US Rep Bass Supports Bipartisan Legislation to Repeal Job-Crushing Medical Device Tax

More than 3,700 jobs in New Hampshire would be directly impacted if tax is not repealed

WASHINGTON – Congressman Charles F. Bass (NH-02) supported bipartisan legislation in the House of Representative this afternoon that will protect more than 3,700 direct jobs in New Hampshire by repealing the 2.3 percent medical device tax that is included in the new health care law.

The Health Care Cost Reduction Act (H.R. 436) passed by a vote of 270 to 146 this afternoon and now awaits consideration by the Senate. 

Bass, a cosponsor of the bill, said:

“The medical device tax is another example of just how far-reaching and costly the new health care plan truly is.  This tax will have a devastating effect on an industry that makes a wide range of medical devices from wheelchairs to pacemakers, particularly in New Hampshire, which is one of the top 10 states with the highest percentage of employment in this field. 

“Instead of imposing outrageous and job-killing taxes on this industry, we should encourage innovation and growth.  I hope the Senate follows suit and the President changes his tune about this bill, which will protect tens of thousands of jobs across the country and ensure our nation remains the leading innovator and exporter of medical technology.”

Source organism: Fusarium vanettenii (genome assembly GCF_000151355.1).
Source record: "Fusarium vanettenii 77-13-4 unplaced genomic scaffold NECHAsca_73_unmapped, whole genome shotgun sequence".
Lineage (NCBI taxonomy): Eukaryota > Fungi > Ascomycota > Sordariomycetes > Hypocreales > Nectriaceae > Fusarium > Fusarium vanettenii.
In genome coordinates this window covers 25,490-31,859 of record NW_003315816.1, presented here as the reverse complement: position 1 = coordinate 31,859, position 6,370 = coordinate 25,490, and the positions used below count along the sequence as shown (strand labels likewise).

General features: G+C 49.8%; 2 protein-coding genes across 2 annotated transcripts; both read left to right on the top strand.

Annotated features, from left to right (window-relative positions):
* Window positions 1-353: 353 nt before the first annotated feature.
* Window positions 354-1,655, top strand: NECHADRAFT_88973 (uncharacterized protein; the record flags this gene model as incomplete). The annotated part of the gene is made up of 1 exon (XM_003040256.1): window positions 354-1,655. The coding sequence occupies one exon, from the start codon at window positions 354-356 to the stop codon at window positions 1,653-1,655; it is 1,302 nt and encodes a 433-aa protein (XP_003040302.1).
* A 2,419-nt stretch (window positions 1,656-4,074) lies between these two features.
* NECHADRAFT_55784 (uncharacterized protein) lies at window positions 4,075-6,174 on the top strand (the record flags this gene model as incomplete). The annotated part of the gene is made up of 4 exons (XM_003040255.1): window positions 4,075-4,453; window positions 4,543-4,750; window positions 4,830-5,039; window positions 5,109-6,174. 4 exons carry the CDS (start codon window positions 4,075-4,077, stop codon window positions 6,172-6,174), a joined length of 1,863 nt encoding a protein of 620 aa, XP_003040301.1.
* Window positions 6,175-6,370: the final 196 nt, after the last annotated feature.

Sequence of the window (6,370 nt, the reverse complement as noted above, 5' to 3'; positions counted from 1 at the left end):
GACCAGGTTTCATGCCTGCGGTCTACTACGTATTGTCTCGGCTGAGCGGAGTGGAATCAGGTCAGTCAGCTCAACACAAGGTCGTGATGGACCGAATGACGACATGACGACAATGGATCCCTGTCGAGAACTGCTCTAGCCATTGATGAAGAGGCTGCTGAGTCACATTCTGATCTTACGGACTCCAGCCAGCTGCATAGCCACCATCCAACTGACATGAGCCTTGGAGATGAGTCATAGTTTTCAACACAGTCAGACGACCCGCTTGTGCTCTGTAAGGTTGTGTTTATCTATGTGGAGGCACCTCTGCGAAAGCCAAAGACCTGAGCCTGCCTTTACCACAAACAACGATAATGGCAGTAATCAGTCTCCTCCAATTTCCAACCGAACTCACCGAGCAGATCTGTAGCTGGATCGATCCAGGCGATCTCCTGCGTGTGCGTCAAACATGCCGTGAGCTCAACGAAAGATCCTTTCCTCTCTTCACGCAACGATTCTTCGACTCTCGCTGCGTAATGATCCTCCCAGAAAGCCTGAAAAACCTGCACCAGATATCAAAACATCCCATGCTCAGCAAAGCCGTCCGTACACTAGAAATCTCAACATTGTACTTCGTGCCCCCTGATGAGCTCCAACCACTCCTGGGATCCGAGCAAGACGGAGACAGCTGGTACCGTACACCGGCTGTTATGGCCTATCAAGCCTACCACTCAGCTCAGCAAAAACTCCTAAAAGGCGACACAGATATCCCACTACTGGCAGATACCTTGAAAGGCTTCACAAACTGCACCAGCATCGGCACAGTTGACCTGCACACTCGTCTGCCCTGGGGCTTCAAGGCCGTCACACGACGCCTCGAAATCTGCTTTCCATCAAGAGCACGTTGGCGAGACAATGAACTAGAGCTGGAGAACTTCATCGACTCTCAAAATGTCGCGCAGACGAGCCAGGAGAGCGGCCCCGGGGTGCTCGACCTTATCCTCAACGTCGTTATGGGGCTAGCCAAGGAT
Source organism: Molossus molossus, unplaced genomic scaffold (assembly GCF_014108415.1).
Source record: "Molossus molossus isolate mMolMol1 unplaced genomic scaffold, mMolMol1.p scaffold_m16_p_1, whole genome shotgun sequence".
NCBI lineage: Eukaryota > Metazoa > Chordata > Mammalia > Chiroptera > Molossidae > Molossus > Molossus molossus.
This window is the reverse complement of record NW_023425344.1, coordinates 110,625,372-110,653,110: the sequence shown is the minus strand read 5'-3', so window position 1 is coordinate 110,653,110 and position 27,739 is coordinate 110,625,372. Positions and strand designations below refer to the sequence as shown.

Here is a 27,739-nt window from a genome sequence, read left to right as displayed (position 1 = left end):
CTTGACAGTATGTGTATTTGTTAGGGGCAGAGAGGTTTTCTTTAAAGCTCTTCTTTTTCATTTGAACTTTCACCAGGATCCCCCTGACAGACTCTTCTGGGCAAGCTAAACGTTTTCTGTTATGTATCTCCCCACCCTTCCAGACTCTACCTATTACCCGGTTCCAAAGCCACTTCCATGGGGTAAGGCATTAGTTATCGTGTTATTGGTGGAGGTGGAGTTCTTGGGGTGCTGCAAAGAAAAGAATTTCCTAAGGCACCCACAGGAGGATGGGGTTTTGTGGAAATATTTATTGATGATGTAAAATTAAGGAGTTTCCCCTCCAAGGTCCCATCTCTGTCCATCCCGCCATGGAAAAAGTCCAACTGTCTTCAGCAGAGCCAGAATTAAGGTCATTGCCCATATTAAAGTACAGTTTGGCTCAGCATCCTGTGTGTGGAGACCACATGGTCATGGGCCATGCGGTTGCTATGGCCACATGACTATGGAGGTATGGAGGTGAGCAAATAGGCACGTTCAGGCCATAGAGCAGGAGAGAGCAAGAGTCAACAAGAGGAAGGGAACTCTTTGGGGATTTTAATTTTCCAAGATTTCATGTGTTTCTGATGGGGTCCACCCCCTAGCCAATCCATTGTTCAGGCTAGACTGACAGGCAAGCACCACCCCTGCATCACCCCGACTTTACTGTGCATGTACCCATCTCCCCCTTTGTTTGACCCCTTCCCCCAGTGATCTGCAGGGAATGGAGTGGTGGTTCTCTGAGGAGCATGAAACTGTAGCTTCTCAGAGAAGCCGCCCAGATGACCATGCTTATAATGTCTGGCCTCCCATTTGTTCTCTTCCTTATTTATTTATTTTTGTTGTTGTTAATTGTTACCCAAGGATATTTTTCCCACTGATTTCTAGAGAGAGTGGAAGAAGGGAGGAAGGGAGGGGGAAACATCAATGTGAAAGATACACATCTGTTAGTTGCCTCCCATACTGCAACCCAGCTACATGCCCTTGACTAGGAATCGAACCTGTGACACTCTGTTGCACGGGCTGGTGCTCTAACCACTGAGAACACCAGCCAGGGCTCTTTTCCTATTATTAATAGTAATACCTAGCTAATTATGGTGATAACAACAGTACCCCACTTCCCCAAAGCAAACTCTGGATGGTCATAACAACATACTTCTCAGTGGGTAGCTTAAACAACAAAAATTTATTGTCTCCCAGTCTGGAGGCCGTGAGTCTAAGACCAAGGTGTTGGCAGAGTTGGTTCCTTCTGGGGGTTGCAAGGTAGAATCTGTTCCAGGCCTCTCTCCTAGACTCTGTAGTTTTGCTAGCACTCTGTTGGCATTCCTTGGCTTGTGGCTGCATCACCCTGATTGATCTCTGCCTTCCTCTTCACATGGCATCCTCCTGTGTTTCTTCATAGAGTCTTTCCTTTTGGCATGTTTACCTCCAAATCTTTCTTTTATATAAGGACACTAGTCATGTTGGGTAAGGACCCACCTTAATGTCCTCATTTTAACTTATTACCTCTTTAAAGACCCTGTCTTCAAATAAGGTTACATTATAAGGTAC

Several studies have concluded that the medical device tax will increase costs and stifle competition within the industry.  According to the chief actuary at the Centers for Medicare and Medicaid Services (CMS), the tax will be passed onto consumers in the form of higher drug and device prices and higher insurance premiums.  Another study concluded that the tax could result in job losses of more than 43,000.

Bass supports the medical device industry and its contributions to our economy.  He is the sponsor of legislation, which was included in a larger legislative package that passed the House last week, to repeal the outdated profit cap on Humanitarian Use Devices (HUDs) for adult patients, which are used to treat rare diseases.  The “no-profit” cap on the sale of these devices discourages manufacturers, particularly smaller companies, from pursuing new developments in the industry and growing their businesses.